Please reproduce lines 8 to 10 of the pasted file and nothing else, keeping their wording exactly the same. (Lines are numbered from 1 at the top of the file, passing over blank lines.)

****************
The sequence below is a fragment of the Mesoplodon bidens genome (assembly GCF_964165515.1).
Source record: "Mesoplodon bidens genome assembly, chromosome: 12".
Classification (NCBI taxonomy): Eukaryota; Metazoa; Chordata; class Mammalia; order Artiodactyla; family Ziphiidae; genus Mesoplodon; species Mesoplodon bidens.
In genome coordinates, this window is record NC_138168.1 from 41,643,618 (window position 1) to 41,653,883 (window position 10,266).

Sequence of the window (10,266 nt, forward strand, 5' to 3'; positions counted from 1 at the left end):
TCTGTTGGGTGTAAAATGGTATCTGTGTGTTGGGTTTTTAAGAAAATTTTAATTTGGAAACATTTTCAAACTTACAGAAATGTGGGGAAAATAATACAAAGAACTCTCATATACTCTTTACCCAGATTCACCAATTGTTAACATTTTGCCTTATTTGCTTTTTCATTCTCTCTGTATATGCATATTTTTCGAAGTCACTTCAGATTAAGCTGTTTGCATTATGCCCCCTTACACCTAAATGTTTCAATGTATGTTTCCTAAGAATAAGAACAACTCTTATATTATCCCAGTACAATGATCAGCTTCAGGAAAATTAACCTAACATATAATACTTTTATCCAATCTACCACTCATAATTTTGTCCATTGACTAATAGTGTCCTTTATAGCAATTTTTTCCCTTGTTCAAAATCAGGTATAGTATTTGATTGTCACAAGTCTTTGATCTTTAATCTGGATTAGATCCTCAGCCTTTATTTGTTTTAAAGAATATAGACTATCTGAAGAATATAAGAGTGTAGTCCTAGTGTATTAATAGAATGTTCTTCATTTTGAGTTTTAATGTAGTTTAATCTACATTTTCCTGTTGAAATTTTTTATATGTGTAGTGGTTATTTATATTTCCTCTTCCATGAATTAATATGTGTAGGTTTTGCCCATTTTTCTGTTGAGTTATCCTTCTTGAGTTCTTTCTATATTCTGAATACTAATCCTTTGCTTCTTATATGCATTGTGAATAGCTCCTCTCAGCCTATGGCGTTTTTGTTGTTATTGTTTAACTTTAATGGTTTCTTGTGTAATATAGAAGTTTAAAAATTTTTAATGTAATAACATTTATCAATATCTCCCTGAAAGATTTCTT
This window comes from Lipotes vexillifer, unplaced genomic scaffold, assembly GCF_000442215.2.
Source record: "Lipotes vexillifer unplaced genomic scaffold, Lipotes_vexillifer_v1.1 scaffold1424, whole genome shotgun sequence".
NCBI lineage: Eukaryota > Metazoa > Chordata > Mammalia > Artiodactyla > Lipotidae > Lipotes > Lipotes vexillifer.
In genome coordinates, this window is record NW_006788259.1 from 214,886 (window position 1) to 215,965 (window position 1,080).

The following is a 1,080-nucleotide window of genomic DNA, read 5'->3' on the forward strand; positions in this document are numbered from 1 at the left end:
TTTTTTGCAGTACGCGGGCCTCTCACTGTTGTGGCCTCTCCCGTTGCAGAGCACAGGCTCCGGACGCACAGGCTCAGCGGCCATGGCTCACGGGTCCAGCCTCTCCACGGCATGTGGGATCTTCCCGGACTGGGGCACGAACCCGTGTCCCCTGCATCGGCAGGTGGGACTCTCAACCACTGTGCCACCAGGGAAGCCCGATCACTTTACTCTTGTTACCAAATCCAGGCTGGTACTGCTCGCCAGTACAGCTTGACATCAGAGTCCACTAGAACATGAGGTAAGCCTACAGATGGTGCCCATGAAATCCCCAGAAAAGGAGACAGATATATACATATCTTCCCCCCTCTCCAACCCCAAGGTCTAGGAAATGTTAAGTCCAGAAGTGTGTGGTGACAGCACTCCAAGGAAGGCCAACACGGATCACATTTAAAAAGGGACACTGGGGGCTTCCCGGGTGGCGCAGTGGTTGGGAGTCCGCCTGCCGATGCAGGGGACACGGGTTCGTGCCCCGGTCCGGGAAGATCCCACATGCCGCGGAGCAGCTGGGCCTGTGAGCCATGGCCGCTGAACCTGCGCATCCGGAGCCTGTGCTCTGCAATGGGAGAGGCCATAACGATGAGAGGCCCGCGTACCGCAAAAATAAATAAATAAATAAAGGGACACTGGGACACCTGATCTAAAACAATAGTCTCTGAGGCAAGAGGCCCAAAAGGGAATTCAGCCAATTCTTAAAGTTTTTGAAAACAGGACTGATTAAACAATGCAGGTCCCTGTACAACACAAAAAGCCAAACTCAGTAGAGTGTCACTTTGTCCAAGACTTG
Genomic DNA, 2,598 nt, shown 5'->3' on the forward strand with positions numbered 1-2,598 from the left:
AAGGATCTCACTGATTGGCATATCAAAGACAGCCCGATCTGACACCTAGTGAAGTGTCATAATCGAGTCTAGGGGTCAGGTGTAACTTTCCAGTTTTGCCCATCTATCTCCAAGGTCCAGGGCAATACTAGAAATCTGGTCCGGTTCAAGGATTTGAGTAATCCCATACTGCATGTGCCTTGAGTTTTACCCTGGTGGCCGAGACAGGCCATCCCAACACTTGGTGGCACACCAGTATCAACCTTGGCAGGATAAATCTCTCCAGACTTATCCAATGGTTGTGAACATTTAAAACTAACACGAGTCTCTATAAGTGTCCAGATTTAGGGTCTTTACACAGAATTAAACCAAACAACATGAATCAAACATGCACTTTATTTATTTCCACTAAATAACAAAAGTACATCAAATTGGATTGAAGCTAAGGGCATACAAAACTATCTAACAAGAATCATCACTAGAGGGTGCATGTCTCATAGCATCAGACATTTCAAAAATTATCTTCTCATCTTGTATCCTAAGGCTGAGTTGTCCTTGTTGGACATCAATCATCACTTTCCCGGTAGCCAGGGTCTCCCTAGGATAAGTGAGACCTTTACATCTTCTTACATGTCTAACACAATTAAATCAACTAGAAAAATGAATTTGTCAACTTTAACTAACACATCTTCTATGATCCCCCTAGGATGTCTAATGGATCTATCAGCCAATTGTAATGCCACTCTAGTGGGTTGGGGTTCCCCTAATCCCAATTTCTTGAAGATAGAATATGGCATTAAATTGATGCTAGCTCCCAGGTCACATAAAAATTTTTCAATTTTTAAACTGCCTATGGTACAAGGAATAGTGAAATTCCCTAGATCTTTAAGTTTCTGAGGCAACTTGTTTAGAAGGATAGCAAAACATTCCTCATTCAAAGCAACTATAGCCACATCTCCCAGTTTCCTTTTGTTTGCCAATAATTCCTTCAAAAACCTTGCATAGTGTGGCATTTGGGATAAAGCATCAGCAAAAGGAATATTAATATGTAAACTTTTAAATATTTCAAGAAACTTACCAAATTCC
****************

Source record: "Lipotes vexillifer unplaced genomic scaffold, Lipotes_vexillifer_v1.1 scaffold1424, whole genome shotgun sequence".
NCBI lineage: Eukaryota > Metazoa > Chordata > Mammalia > Artiodactyla > Lipotidae > Lipotes > Lipotes vexillifer.
In genome coordinates, this window is record NW_006788259.1 from 214,886 (window position 1) to 215,965 (window position 1,080).